KANSAS CITY, Mo. – Donovan Jackson was having fun again.
During Iowa State men’s basketball’s shoot around in Kansas City, Jackson was draining shot after shot, and he couldn’t wipe the smile off of his face. He was yelling, letting everybody know that, “I can’t miss.”
And he couldn’t.
At one point, he made at least 10 in a row – that’s a very conservative number, too.
Coach Steve Prohm obviously hopes Jackson’s hot shooting transfers to Wednesday night at 8 p.m. when Iowa State (13-17, 4-14 Big 12) plays Texas (18-13, 8-10 Big 12) in the first round of the Big 12 Tournament. But more than anything, Prohm is happy to see Jackson happy.
“Yeah, I think he’s back from the standpoint of being regular Donovan,” Prohm said.
“I’ve checked on him every other day to see how he’s doing. It was good to see that out there, it was good to see him make a bunch of shots and the second thing is, it was good to see him have fun.”
Jackson has fond memories of the Sprint Center. He helped Iowa State win its third Big 12 Tournament title in four years.
“When he walks in this arena, it’s a great moment for him,” Prohm said. “He was a part of history here. He should feel good.”
This season has been tough for Iowa State. The Cyclones are young, inexperienced and have dealt with their fair share of injuries.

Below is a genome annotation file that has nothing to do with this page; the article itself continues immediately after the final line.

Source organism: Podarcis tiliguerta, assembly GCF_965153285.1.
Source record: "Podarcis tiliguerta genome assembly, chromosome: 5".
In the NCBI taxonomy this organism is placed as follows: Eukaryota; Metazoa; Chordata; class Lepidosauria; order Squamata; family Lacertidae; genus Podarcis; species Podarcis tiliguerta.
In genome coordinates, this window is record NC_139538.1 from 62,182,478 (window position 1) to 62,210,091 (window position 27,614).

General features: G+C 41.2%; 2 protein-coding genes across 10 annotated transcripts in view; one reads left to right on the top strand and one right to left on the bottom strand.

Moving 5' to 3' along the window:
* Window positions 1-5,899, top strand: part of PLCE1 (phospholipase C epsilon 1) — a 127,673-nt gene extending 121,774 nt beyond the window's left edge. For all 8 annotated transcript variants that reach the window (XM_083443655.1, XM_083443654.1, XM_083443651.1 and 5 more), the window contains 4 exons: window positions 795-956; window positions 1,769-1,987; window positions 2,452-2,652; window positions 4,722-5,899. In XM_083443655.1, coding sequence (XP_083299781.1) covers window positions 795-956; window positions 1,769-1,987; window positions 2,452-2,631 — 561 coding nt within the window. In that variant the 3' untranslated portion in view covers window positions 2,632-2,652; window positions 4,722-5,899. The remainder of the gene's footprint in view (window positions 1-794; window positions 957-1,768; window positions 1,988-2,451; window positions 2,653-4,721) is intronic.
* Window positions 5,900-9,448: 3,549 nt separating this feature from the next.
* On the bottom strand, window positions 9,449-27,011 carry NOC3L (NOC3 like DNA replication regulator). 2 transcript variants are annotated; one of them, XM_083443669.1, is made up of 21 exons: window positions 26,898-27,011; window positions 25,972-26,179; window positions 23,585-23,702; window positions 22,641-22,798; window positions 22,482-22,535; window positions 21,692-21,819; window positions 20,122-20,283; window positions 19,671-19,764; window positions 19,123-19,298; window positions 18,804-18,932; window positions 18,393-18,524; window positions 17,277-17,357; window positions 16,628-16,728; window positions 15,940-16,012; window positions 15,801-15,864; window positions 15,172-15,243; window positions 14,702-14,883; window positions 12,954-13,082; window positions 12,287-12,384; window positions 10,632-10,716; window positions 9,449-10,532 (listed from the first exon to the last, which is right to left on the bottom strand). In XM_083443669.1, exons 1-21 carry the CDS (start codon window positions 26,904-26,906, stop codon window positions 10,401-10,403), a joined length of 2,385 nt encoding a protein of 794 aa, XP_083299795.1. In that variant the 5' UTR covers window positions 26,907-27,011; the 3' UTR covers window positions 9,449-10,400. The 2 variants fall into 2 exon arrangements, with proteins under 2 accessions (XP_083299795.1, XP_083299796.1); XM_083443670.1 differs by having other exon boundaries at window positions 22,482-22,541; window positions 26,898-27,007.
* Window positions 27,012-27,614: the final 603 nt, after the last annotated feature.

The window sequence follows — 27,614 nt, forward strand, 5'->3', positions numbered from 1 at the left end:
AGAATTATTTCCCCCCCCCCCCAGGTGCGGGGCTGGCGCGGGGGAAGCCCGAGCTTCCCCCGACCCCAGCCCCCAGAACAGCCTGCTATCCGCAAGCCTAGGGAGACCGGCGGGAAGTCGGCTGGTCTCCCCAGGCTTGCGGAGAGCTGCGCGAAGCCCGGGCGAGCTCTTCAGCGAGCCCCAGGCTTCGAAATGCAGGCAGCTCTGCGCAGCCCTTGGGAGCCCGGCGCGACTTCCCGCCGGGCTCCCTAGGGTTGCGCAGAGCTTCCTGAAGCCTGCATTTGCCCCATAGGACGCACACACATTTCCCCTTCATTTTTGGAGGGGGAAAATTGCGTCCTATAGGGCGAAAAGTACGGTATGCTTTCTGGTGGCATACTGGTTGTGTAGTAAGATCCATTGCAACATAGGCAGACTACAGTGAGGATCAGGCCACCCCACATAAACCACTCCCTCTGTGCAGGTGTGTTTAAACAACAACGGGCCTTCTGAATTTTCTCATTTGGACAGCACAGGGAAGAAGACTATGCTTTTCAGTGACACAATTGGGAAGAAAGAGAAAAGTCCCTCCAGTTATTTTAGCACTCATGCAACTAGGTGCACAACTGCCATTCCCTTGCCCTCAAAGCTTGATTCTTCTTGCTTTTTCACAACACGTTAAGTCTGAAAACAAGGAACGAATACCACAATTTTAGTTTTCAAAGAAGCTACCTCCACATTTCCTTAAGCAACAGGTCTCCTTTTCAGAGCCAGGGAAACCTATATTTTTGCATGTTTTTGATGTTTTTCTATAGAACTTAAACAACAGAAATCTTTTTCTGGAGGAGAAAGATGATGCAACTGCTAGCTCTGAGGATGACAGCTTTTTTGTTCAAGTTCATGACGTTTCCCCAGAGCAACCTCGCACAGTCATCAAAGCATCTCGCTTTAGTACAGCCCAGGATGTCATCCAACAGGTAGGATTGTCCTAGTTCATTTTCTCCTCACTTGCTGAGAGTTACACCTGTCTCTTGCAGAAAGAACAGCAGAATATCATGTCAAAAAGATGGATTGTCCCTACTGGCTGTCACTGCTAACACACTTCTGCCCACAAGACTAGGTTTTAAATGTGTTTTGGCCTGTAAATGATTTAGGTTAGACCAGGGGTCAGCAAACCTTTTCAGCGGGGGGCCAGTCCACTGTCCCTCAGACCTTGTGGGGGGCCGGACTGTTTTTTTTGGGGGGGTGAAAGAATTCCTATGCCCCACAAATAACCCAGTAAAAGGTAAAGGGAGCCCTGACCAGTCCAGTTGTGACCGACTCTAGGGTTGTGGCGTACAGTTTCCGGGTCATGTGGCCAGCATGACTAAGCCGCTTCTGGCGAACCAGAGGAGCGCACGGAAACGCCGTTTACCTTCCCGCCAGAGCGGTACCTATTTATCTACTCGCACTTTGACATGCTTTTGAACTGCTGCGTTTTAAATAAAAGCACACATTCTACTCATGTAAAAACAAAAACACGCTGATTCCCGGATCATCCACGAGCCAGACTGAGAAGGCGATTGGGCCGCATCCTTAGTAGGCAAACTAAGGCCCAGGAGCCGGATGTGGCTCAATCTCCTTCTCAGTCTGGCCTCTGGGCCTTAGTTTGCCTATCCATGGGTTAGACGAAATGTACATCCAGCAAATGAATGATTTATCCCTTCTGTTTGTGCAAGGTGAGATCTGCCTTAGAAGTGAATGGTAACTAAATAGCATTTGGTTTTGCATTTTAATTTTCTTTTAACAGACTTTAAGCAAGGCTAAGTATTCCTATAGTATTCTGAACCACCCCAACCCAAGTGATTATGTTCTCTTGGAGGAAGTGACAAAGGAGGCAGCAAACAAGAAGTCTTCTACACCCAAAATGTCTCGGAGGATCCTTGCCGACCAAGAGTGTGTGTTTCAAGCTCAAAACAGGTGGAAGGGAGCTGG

But Jackson believes that won’t impact how Iowa State plays in Kansas City.
“I think we’re going to come out with a lot of intensity because our practices have been really good lately, so we just need to translate that to the game,” Jackson said.
If Iowa State does manage to go on a little run, it could set things up for the future. A future that has a lot of promise with the dynamic freshman duo of Lindell Wigginton and Cameron Lard.
“My big thing is, I want to set these guys up for next year and have them understand what it takes to actually win in the Big 12 because it takes a lot,” Jackson said. “It takes a lot of focus and dedication. This is the perfect stage to try and get some wins and set it straight.”
This is Jackson’s last collegiate season, and as a competitor, it’d be easy for him to say he wants to win now and get frustrated by the lack of success and tune the rest out. But he hasn’t done that.
He’s been a leader.
“It’s bigger than me,” Jackson said. “Monte Morris and Naz Mitrou-Long, they paved the way for me. They taught me all the ins and outs and stuff like that. My job right now, I’m a senior, is to pass everything I know down to these guys.”
Lard is ready to take on that challenge.
“Most definitely,” Lard said. “This could be a big stepping stone if we could make a little run in this tournament. It’ll definitely give us something to look forward to for next year.”